Begin at the Beginning, Primary Sources

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“Begin at the beginning,” the King said, very gravely, “and go on till you come to the end: then stop. ― Lewis Carroll, Alice in Wonderland

Although many of us have been in school for what seems like weeks, with the cool breezes of autumn, now is the time to think about school year beginnings. So let’s  talk about a topic that most history teachers love and other teachers dread – primary sources. The Common Core standards, which are part of many state standards, emphasize literacy in all the content areas, reading of informational text, research, citing evidence, deep thinking,and persuasive writing.  Students must be able to analyze evidence gathered and read, to have the ability to compare historical interpretations, and form hypotheses. What better way to do this than use primary source materials or beginning at the beginning for information?  This helpful document from the Library of Congress  Engaging Elementary Students with Primary Sources, reviewed here, provides rationale and teaching strategies to effectively incorporating primary sources in the classroom

Best of all, these types of materials are easy to find online today, can be interesting, fun and even compelling. Online searching can be a much better experience than the dusty reference books of twenty years ago where students hunted for important documents from American history or famous speeches. Back then all students shared one or two copies in the school library, and now every student can peruse a source on his/her device.

What are primary sources? As defined by Library of Congress, “Primary sources are the raw materials of history — original documents and objects which were created at the time under study. They are different from secondary sources, accounts or interpretations of events created by someone without firsthand experience.” ( Another place for ideas on incorporating primary sources is the Smithsonian’s helpful guide to “Engaging Students with Primary Sources” in the classroom.(Reviewed here.)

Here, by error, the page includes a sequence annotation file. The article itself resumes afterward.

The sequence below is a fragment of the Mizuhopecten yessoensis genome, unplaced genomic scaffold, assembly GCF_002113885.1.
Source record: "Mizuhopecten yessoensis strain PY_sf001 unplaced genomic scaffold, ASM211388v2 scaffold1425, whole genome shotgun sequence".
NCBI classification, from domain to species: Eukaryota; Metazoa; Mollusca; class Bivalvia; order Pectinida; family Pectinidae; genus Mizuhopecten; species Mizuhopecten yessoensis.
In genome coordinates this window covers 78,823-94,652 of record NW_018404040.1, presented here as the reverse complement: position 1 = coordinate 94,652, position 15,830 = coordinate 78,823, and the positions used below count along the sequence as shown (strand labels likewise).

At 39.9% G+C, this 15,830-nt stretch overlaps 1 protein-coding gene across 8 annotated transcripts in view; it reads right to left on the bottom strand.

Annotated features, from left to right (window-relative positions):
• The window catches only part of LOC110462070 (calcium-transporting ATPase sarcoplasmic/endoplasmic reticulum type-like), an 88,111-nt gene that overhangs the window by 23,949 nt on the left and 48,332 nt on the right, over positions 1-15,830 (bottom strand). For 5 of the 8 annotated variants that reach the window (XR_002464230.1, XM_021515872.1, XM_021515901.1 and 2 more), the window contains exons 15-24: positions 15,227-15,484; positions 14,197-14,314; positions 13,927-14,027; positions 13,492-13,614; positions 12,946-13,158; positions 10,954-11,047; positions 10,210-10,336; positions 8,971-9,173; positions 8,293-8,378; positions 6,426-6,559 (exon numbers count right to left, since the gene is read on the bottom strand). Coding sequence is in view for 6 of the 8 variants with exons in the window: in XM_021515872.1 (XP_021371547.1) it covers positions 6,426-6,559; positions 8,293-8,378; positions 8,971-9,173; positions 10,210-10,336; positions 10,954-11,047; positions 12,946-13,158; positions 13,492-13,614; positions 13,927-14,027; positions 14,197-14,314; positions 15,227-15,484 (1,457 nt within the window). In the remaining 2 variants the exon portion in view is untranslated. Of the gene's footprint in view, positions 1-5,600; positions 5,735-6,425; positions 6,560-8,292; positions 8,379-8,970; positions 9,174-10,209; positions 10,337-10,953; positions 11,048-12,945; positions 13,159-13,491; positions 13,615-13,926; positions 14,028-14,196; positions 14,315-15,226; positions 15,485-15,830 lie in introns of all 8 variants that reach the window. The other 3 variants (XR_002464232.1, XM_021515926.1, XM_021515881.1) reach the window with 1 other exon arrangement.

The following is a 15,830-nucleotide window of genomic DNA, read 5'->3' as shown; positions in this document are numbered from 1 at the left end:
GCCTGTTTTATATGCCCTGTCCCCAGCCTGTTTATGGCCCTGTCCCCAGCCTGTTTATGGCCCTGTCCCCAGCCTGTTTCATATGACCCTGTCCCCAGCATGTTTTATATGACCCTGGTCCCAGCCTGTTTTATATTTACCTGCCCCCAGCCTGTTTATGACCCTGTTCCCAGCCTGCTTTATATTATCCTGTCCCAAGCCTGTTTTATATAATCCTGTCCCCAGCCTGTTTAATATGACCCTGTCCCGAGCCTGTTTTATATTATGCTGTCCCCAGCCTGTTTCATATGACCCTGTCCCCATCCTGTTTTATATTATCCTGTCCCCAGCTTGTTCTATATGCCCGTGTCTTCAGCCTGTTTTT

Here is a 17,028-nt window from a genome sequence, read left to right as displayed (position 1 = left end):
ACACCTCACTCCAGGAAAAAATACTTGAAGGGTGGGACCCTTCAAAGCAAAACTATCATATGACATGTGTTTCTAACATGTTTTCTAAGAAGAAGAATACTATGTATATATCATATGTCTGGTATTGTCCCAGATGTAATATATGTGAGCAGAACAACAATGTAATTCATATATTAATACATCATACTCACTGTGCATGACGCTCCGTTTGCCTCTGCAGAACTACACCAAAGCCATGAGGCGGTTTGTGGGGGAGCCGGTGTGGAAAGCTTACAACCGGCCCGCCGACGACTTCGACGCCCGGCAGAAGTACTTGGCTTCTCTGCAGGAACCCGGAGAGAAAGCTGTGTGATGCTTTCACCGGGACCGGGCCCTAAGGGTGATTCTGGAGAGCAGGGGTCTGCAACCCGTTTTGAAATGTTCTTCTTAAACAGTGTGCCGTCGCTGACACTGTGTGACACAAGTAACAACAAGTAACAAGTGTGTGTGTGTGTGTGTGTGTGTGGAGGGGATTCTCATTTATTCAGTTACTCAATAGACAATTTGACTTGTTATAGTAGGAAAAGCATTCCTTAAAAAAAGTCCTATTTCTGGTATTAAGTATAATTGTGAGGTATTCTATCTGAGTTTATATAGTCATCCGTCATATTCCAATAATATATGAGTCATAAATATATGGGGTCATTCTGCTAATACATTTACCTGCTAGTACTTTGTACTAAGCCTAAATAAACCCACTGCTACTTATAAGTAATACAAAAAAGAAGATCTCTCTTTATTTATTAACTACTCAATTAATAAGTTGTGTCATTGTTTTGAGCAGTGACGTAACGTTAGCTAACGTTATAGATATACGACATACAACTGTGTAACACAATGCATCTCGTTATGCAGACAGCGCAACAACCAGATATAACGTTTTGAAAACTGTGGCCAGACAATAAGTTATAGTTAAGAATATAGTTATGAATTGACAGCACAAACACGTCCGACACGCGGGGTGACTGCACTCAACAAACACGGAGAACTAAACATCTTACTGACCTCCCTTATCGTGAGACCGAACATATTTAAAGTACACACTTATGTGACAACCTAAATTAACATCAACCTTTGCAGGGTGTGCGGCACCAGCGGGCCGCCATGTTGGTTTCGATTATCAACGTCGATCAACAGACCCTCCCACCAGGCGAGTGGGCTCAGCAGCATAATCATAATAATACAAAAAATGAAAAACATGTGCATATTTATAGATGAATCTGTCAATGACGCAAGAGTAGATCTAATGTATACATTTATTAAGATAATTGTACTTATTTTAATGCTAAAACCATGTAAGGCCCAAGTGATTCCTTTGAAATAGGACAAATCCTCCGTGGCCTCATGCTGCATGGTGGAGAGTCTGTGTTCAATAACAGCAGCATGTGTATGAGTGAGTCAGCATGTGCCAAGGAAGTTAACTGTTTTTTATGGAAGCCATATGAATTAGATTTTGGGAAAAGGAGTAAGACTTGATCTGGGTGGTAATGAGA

So where do we go online to find primary source material? It is so easy today with the online digital collections of that include not just text documents of newspapers and magazines, but images, videos, audio files, and even 3-D objects.

Local–The wonderful thing about local material is the built-in interest factor that discusses nearby places, faces, and events. A quick online search can find local historical societies and museums and even colleges and university archives  which may have online collections.

Regional/State– State libraries and archives, including many colleges and organizations, are a wealth of primary source material. Often local resources are incorporated into the state libraries and then blended with national repositories. A good example is Florida Memory  (Reviewed here) that has over 176,000 photographs, more than 110 videos, an audio collection, historical and genealogical collection,and exhibits. Ohio Memory includes a regional resource Cleveland Memory .

Library of Congress
The very best place to begin with primary sources is the Library of Congress (LOC). But because of the overwhelming wealth and depth of items, a great place to begin is with the education and teacher pages at LOC. Learn about the collections and how to use them in all content areas.

Library of Congress American Memory (review here)  provides a digital record of American history and creativity through written and spoken words, sound recordings, still and moving images, prints, maps, and sheet.

Another vast online resource, especially when each museum may have its own resources. Try to begin with something simple like this activity “You be the Historian.,” reviewed by TeachersFirst

Digital Public Library of America
Digital Public Library of America (DPLA) is a central portal pulling together the collections of US libraries, archives, and museums. These individual collections are available in a single large database. (TeachersFirst review.)

The British Library website, (reviewed here), lets users search through catalogs, order items for research, view exhibitions and connect to information resources worldwide. 

The World Digital Library (reviewed here) makes it possible to discover, study, and enjoy digitized cultural treasures from around the world. Resources include manuscripts, maps, rare books, musical scores, recordings, films, prints, photographs, and architectural drawings. 

Newseum Today’s Front Page has up-to-the-minute visual appeal with thumbnails of worldwide newspapers, bringing to the classroom today’s news that will be tomorrow’s primary sources. (reviewed here.)

The resources shared are only the beginning of the wide-world of primary sources. Find one that works for your content area and share a favorite resource below.


About the author: Paula Deal

Retired high school media specialist, Paula Deal, has been a pioneer in many shifts in the library sciences throughout her career. Paula contributes a monthly column on research, digital citizenship and other ways to find and use media resources in the classroom.

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